To successfully apply for a K-1 Fiancé Visa, you must prove to the United State Citizenship and Immigration Service (USCIS) that you are engaged and plan to marry your U.S. citizen fiancé within 90 days after entering the United States.
The evidence you provide to USCIS is instrumental in determining whether your petition is approved or not.
However, since USCIS does not specify what exactly it wants from you as proof of your engagement, what you send in with your application is up to you.
You should take advantage of this gray area and send many different types of evidence with your fiancé visa application.
To help you out, we have given you some ideas below.
Keep in mind that the goal is to show that you have discussed and invested in your relationship and future marriage.
Should I Provide Proof Of My Engagement Within My Fiancé Visa Application?
Yes. You should include proof of your engagement in several places.
The first place where you will have a chance to convince USCIS of your future union is on Question 34a of Form I-129F Petition for Alien Fiancé.
This question basically asks you to describe how you and your fiancé met and ended up engaged.
This is the perfect opportunity to give USCIS all the details on how you and your fiancé met, and how you began to discuss marriage.
The application doesn’t generally give you enough space to write all of the details–it is very common to include additional information on separate sheets of paper.
Should I Provide Additional Proof Of My Engagement?
Yes. In addition to including proof of your engagement on the actual application, you can also send additional documentation that shows you and your fiancé are engaged and serious about getting hitched.
Some common documents that fiancé visa applicants often send include communications, photographs, wedding plans, and affidavits from friends.
“Communications” between you and your fiancé are a great way to show that you are engaged and have been discussing your plans to get married.
Communications can include anything that you and your fiancé use to talk to one another such as letters, emails, phone call logs, instant messages, text messages, you name it.
The good thing about communications is that they usually include time stamps which allows you to show USCIS that you and your fiancé have been communicating back and forth over a long period of time.
Rest assured that you don’t have to send in anything too personal if it makes you uncomfortable.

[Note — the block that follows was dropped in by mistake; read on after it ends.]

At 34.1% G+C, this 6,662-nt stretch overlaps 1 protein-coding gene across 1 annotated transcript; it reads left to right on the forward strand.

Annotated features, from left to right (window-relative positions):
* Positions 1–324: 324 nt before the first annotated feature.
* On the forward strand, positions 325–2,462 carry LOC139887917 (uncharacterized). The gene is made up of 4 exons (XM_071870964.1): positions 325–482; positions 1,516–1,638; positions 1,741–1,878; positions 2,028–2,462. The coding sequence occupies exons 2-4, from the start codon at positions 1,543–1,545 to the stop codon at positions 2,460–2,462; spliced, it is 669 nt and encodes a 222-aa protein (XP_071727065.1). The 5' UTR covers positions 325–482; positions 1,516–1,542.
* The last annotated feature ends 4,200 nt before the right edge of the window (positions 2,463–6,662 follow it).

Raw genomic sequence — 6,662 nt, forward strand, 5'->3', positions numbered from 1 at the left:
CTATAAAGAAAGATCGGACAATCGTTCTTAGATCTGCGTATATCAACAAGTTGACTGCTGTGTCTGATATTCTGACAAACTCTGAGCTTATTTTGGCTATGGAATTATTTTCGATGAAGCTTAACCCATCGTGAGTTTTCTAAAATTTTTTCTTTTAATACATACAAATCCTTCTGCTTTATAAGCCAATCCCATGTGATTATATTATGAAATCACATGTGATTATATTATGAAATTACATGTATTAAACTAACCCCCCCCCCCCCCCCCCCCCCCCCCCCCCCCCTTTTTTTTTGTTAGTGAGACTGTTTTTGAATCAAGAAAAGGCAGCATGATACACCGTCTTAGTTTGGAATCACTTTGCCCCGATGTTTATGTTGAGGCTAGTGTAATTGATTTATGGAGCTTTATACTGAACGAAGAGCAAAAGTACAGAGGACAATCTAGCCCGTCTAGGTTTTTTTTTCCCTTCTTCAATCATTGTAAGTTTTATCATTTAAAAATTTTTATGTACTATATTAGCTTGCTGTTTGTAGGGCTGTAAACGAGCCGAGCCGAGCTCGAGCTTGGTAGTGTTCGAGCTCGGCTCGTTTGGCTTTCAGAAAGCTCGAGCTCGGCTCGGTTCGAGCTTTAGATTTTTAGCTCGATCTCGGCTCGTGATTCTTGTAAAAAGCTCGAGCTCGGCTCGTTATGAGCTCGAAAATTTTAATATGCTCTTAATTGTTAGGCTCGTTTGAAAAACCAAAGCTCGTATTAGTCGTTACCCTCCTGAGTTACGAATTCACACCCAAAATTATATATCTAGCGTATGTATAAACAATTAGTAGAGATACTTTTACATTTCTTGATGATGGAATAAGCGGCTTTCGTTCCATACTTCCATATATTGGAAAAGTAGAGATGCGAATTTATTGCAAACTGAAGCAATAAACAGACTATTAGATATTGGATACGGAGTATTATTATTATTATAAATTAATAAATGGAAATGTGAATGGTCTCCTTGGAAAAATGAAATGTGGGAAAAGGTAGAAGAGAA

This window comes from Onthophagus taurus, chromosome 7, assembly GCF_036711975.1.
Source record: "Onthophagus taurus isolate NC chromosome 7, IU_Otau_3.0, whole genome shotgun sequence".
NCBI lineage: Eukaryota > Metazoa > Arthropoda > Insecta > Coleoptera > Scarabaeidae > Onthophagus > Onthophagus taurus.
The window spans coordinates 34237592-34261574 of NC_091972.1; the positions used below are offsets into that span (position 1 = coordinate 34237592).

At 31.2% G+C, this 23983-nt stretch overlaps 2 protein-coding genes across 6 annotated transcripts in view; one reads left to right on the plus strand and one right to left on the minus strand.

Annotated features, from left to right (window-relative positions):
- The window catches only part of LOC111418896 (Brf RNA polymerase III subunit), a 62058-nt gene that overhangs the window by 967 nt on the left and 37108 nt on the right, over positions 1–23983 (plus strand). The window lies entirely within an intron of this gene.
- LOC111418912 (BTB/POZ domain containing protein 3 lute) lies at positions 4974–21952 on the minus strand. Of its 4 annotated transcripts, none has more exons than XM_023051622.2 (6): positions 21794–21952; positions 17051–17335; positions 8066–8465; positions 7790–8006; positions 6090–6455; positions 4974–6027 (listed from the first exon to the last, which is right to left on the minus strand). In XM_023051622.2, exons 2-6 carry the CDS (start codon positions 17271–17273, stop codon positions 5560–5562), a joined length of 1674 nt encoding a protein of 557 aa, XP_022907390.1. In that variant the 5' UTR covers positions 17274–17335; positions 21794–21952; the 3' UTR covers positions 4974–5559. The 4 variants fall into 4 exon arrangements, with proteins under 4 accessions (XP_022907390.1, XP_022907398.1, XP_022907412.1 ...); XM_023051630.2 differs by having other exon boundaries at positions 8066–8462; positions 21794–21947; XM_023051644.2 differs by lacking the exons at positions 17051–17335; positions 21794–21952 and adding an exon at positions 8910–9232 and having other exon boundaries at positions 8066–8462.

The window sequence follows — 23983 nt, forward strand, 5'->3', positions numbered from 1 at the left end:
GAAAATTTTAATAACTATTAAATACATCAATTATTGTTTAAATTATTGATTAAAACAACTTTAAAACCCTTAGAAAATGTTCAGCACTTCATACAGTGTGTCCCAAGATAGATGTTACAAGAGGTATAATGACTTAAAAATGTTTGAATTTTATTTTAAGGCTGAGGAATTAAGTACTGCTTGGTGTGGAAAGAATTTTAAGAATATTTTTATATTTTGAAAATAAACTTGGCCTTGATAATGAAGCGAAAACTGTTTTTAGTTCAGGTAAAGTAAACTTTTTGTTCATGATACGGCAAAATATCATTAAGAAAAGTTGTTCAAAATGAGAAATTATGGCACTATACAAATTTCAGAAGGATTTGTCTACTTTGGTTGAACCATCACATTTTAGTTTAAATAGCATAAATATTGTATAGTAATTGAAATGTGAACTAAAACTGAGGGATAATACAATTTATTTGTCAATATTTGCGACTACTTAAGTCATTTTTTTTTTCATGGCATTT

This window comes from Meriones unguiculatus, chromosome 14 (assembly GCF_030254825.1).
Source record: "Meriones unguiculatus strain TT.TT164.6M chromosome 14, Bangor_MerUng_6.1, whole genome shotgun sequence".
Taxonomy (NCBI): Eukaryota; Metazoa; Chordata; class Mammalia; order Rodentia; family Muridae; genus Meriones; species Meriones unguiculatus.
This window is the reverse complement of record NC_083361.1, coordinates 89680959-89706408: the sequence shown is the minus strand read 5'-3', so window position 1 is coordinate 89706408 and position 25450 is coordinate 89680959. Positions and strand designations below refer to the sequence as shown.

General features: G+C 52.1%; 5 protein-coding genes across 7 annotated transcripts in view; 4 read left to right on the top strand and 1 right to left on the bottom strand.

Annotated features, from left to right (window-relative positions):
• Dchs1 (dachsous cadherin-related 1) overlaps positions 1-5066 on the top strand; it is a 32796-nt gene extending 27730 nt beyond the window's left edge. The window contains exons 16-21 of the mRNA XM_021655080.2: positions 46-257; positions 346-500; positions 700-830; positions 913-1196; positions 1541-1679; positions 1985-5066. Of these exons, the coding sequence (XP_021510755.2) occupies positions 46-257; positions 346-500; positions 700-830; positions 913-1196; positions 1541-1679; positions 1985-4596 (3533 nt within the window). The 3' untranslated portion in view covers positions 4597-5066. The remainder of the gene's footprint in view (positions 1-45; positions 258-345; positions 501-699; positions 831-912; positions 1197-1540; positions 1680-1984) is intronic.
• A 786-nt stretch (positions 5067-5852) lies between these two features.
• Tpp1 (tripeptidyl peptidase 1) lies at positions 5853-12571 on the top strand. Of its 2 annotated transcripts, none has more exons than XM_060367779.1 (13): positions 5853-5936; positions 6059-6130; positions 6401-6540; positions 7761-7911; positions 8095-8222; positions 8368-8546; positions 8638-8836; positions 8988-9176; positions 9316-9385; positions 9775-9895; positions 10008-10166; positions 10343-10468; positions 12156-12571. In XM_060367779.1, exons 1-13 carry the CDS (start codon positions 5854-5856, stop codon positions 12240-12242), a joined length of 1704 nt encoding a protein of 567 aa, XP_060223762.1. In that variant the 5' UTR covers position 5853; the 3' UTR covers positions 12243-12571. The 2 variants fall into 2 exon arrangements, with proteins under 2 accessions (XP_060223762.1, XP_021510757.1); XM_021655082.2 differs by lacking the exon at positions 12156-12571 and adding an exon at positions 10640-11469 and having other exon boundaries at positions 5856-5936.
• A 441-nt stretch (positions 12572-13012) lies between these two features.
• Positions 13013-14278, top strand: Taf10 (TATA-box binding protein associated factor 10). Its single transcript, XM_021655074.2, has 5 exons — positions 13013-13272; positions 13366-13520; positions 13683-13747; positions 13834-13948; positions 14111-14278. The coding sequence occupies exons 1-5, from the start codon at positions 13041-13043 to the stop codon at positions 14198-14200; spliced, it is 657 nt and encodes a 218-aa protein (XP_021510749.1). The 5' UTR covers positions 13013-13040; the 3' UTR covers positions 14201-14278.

It is also possible to send in basic phone records to show that you and your fiancé have kept in touch.
Some phone records even show how long the phone calls lasted and if you and your spouse spend hours and hours on the phone like courting teenagers, while not required, is still a good sign that you are in a real relationship.
Photographs are a great way to prove your engagement because it shows that you and your fiancé have actually met in person and have spent time together.
If you have plane tickets that correspond to the time when the pictures were taken, that would be even better.
As long as the photos are clear, they serve as good proof of your relationship.
Future Wedding Plans
In addition to showing that you and your fiancé have kept in touch over the years, it would be great if you can show that you two have also finalized some of your wedding plans.
It is quite possible that you haven’t planned your wedding yet.
However, if you are one of the couples that already have some of the preliminary wedding plans already worked out, these plans will serve as good proof of your engagement because it demonstrates that you and your fiancé have already invested money in your upcoming union.
Some examples of wedding plans include:
- Wedding Announcements
- A wedding venue contract
- A Caterer contract
- A contract for the wedding cake
- An Affidavit from the officiant
- A contract with the florist
- A contract with the band or DJ
- A contract with the wedding photographer
If the people around you believe that you are in a relationship, there is a good chance that you really are in a relationship.
This is why statements from friends are a good form of proof that you are engaged.
USCIS accepts these statements, called “affidavits” in legalese, as long as they are signed by the person writing them, and include the person’s contact information in case USCIS has any questions.
I don’t have any of the above documents, what should I do?
If you don’t have any of the documents above, you have your work cut out for you.
Even if you’re starting from scratch, it’s likely that you can create many of the evidences already mentioned, such as affidavits and letters from friends.
Also, as we previously stated, there are many forms of evidence that you can include with your fiancé petition.
We’ve only listed a few common forms of evidence, but really anything can work as long as it helps prove you are really engaged.
If you have something in mind that we didn’t list above, but that can accurately give USCIS a portrayal of your marriage goals, feel free to include it.